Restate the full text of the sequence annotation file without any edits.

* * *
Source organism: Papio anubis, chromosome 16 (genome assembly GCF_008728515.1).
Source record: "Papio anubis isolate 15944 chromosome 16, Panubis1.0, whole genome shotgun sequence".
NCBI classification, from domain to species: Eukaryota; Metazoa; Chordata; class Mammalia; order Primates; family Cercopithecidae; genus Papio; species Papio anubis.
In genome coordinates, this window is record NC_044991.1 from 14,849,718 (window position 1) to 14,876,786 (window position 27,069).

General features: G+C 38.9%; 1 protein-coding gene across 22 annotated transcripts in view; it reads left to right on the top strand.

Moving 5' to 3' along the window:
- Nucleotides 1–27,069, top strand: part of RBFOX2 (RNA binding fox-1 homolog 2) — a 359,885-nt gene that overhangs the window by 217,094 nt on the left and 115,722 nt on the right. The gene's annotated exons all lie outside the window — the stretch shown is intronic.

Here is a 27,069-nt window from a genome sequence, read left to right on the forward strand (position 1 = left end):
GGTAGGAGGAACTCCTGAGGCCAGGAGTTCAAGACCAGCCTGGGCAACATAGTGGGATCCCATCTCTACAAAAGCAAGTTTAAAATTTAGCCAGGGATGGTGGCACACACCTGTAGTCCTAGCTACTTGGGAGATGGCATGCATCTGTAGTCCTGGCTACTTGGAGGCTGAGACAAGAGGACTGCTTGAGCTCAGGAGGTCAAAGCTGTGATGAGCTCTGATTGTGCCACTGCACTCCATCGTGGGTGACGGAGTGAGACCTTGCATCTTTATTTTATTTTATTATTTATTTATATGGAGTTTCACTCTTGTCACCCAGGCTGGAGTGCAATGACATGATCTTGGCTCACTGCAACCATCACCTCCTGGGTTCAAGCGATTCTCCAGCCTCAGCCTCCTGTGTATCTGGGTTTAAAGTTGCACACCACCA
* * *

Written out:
Source organism: Papio anubis, chromosome 16 (genome assembly GCF_008728515.1).
Source record: "Papio anubis isolate 15944 chromosome 16, Panubis1.0, whole genome shotgun sequence".
NCBI classification, from domain to species: Eukaryota; Metazoa; Chordata; class Mammalia; order Primates; family Cercopithecidae; genus Papio; species Papio anubis.
In genome coordinates, this window is record NC_044991.1 from 14,849,718 (window position 1) to 14,876,786 (window position 27,069).

General features: G+C 38.9%; 1 protein-coding gene across 22 annotated transcripts in view; it reads left to right on the top strand.

Moving 5' to 3' along the window:
- Nucleotides 1–27,069, top strand: part of RBFOX2 (RNA binding fox-1 homolog 2) — a 359,885-nt gene that overhangs the window by 217,094 nt on the left and 115,722 nt on the right. The gene's annotated exons all lie outside the window — the stretch shown is intronic.

Here is a 27,069-nt window from a genome sequence, read left to right on the forward strand (position 1 = left end):
GGTAGGAGGAACTCCTGAGGCCAGGAGTTCAAGACCAGCCTGGGCAACATAGTGGGATCCCATCTCTACAAAAGCAAGTTTAAAATTTAGCCAGGGATGGTGGCACACACCTGTAGTCCTAGCTACTTGGGAGATGGCATGCATCTGTAGTCCTGGCTACTTGGAGGCTGAGACAAGAGGACTGCTTGAGCTCAGGAGGTCAAAGCTGTGATGAGCTCTGATTGTGCCACTGCACTCCATCGTGGGTGACGGAGTGAGACCTTGCATCTTTATTTTATTTTATTATTTATTTATATGGAGTTTCACTCTTGTCACCCAGGCTGGAGTGCAATGACATGATCTTGGCTCACTGCAACCATCACCTCCTGGGTTCAAGCGATTCTCCAGCCTCAGCCTCCTGTGTATCTGGGTTTAAAGTTGCACACCACCA